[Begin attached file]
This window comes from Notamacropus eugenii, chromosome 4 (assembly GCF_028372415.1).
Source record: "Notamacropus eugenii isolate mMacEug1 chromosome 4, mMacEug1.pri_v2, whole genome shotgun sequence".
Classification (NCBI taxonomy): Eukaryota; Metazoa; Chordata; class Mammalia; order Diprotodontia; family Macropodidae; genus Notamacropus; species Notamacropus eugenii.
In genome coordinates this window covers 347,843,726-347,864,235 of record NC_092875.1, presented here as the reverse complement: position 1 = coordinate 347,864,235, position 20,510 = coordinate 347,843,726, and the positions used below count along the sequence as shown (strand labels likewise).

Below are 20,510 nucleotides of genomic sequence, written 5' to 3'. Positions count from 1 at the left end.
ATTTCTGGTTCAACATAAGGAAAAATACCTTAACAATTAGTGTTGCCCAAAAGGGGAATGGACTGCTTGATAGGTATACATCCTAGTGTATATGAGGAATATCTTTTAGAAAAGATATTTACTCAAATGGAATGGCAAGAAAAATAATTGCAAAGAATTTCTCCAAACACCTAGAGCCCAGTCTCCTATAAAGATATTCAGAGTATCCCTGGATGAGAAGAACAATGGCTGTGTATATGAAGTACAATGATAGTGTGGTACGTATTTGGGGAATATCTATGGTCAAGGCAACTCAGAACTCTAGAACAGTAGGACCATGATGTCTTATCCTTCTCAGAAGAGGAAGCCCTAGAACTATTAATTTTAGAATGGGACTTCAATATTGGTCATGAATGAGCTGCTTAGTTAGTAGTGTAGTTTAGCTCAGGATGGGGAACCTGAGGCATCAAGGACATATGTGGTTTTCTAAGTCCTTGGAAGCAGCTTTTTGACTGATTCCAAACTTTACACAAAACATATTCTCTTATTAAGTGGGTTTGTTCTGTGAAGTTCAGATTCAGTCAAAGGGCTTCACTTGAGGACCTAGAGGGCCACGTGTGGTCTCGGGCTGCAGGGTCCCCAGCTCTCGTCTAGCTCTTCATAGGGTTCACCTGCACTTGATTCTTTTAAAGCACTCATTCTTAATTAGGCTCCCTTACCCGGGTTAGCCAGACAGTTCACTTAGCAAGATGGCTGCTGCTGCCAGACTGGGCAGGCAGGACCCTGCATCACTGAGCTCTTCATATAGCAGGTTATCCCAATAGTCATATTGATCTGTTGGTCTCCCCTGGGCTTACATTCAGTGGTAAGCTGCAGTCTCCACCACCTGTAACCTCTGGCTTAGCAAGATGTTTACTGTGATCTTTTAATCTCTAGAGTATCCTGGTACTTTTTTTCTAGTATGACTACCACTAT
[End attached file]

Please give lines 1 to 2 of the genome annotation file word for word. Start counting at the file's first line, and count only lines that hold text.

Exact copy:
This window comes from Notamacropus eugenii, chromosome 4 (assembly GCF_028372415.1).
Source record: "Notamacropus eugenii isolate mMacEug1 chromosome 4, mMacEug1.pri_v2, whole genome shotgun sequence".